Never judge a beer by its colour
There have been many scientific studies into how what you see impacts how things taste. Apparently evolution has ensured we are not great at eating things that are greeny-blue, which makes a lot of sense when you think about the colour of rotting meats and moulds and brussel sprouts.
What it also means is, for the drinker, when you see a black frothy substance in a glass, your expectation is to taste something more akin to the malty breadiness of an English stout or porter, rather than the crispness of a Japanese lager. But this crispness is exactly what you get from the Asahi Super Dry Black.
This is a dry beer that happens to be a dark black in colour. In fairness, it does not absolutely taste like a lager - there is far more malt and perhaps the slightest smokiness, although this may well be your eyes telling your nose what to look for.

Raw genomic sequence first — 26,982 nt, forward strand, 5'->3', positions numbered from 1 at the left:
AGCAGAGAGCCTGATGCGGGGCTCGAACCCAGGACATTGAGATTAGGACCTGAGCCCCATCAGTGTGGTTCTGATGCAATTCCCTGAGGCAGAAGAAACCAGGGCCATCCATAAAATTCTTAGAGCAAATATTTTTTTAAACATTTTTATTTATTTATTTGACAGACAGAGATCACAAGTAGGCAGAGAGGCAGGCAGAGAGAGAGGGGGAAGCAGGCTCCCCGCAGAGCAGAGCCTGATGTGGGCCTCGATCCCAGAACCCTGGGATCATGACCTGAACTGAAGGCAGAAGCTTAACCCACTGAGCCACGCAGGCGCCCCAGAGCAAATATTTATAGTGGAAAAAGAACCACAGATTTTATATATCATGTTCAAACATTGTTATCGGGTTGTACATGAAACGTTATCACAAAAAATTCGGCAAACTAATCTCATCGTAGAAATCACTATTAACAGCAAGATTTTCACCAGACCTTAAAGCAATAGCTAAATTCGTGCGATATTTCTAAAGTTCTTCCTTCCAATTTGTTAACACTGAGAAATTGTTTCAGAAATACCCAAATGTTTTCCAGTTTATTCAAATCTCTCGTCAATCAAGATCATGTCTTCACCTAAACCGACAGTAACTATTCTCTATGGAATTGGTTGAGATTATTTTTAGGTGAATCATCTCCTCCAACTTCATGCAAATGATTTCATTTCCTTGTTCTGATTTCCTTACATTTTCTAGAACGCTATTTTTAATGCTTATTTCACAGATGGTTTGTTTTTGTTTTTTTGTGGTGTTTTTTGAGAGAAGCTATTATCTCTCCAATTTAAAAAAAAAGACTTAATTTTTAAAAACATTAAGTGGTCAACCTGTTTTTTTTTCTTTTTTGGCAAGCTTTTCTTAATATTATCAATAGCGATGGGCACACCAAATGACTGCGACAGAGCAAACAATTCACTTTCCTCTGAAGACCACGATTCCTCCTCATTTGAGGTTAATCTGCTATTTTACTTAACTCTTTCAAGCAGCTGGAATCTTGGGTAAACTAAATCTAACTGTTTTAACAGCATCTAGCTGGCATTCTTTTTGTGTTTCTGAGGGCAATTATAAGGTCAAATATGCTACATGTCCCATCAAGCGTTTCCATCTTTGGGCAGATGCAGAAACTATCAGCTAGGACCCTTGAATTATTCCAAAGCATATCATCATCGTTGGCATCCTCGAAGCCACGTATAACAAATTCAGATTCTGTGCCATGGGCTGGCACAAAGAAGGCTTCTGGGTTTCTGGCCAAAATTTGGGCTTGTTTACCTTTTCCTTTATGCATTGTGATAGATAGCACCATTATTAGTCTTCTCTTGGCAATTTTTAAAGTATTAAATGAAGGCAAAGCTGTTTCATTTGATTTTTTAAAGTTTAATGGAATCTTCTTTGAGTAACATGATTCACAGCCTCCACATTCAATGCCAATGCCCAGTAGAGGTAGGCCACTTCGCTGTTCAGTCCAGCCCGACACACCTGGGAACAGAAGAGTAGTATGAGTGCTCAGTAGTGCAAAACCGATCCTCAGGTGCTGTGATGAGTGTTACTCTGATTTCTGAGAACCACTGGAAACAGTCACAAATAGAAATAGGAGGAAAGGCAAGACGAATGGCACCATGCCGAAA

There is a pronounced dry finish to the beer. It does not linger in the mouth the way really hoppy IPAs do, nor have the chewiness of a porter. Both Hugh the Neighbour and I thought this was a beer that you could really enjoy.
We did wonder what was the best drinking temperature to bring the best out of the beer. Go properly cold as you do with a lager, or let it warm up a bit as you tend to do with heavier black beers? In the end, we felt that colder was the way to go.
This is a beer to try over the festive season. You will not frighten lager drinkers, even if they need convincing that some- thing so dark is a good idea on a 40C day.